If you’ve never lived in or visited the U.S. Southwest, you might picture it as a desert that is always hot and dry. But this region experiences a monsoon in the late summer that produces thunderstorms and severe weather, much like India’s famous summer deluges.
And this year, it generated a lot of rain.
July 2021 was the wettest month since record keeping started at the Tucson, Arizona, airport in 1895, with 8.06 inches (205 millimeters) of rainfall – equivalent to 70% of what the city receives in an average year. This year’s monsoon is the third-wettest ever in Tucson, with 12.80 inches (325 millimeters) of rain.
It was completely the opposite in 2020: Tucson had a dry “non-soon”, with less than 2 inches of rain. These conditions and record high temperatures fueled Arizona’s largest wildfire season in a decade, including the Bighorn Fire, which decimated over 60% of the forest in the Catalina Mountains north of Tucson.
Our monsoon system impacts some 20 million people in the Southwest. As researchers studying water and climate, we investigate monsoon prediction, which is becoming more complicated due to climate change. Understanding monsoons is critical for educating communities about their benefits and risks, and about how to stay safe from effects like flash flooding.
From dry to wet
The word monsoon comes from the Arabic word mausim, or season. Its most traditional use is to describe the large-scale wind shift into the Indian subcontinent from the ocean that coincides with intense summer rains there. But monsoons also occur in Africa, Australia and South America, as well as in Mexico and the southwestern U.S..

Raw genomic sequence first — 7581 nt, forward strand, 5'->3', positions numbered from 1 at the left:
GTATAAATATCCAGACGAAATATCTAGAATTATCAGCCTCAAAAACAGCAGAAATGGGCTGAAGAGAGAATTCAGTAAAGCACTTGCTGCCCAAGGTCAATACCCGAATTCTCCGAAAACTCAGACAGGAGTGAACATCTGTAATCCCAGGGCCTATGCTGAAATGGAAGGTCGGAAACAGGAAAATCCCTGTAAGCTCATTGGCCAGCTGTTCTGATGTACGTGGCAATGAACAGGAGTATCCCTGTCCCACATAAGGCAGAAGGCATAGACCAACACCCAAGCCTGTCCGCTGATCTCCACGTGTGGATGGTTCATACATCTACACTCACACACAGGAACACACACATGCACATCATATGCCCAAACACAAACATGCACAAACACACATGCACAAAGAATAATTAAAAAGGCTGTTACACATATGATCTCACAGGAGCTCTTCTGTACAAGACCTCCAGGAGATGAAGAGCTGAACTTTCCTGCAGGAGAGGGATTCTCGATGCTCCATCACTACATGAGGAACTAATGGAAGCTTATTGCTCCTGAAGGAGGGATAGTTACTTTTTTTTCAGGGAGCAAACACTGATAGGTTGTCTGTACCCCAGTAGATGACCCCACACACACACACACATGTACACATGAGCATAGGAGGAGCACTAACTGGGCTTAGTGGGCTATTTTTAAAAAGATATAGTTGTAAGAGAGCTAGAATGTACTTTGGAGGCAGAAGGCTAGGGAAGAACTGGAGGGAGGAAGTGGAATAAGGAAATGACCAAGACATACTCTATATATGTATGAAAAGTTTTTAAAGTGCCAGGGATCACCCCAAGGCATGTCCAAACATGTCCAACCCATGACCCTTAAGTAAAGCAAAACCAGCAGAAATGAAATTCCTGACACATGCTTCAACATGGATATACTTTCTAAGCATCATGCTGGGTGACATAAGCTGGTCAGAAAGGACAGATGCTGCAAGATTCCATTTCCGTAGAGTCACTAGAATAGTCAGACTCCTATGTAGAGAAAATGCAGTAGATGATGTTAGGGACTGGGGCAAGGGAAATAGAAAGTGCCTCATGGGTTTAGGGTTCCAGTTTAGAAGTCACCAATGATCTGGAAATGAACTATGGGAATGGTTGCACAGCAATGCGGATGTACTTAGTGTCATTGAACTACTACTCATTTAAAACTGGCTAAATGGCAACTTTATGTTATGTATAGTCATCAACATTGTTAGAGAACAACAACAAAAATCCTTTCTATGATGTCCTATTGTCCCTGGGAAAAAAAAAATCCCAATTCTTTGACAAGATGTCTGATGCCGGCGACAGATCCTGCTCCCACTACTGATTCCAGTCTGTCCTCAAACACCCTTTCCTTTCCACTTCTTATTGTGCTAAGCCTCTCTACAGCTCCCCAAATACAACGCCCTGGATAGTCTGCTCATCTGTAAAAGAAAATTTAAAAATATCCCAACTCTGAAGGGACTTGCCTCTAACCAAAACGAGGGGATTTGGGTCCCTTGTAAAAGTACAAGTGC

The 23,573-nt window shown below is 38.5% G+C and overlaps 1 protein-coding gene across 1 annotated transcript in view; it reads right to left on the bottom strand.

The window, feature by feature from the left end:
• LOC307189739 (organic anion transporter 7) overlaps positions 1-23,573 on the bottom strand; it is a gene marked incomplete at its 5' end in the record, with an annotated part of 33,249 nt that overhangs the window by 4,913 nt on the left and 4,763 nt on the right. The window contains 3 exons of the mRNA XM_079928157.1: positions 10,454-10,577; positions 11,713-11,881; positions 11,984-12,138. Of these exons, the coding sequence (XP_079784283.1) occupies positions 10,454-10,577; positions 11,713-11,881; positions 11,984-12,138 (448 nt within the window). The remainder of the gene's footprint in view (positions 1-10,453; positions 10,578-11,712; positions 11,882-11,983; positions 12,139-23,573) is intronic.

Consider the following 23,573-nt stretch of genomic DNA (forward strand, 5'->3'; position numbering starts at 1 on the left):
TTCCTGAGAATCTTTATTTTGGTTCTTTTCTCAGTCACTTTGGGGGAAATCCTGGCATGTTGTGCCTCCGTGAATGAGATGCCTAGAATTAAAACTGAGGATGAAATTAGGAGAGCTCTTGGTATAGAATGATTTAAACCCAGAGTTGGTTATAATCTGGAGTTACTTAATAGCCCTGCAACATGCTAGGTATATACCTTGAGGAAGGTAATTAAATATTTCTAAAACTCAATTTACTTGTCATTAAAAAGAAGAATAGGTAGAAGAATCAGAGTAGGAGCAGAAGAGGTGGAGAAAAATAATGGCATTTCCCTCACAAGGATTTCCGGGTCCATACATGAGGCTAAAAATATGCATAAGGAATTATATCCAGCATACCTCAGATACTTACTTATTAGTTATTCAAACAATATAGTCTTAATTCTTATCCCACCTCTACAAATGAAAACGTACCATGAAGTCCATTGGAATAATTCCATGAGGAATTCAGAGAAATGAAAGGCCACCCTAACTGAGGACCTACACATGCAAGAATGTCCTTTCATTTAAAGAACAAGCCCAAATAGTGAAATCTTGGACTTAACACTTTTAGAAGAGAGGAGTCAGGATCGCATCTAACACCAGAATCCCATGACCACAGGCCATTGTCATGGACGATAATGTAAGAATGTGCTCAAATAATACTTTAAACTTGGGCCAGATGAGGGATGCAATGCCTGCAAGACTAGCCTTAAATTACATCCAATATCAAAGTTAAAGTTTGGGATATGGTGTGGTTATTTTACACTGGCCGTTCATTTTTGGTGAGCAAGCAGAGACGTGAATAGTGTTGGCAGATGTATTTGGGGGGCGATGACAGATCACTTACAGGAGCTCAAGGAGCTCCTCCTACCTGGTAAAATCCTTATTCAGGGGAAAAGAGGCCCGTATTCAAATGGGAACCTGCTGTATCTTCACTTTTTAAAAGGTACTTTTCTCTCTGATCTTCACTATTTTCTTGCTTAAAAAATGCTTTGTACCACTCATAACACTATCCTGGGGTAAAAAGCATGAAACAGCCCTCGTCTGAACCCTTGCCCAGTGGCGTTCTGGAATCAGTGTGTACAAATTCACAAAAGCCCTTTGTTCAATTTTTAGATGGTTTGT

Monsoonal circulations carry warm, moist air inland from the ocean, which causes rainfall in the summer season. In the Southwest, this pattern starts when an area of high pressure, called a monsoon ridge, builds over the mountainous areas of Mexico and moves toward the western U.S.
In May and June, when the center of the ridge is directly overhead, the Southwest is very hot and dry. Monsoon rains begin when the warm, moist air moves into the region on the southern side of the ridge. The monsoon in Arizona officially begins June 15 and ends Sept. 30, with most rainfall usually occurring in July and August.
The monsoon has been vital to southwestern ecosystems for thousands of years. Many species have evolved and adapted to take advantage of monsoon rains. The first storms signal milkweed plants to bloom, attracting butterflies to lay their eggs. Great Plains toads and red-spotted tadpoles start their reproductive cycles in rain-filled puddles. Cactus fruits and insects provide food for hummingbirds, white-winged doves and many other birds and animals.
Floods in the desert
Monsoon thunderstorms occur when clouds develop over mountains during the day, producing rain in the afternoon and early evening. They create unique and severe dangers in the desert environment.
Flash flooding occurs when dry soil can’t quickly absorb short-lived, high-intensity downpours. Washes and arroyos – drainage channels that are dry except during heavy rainstorms – can turn into raging currents within minutes, strong enough to carry away cars and people.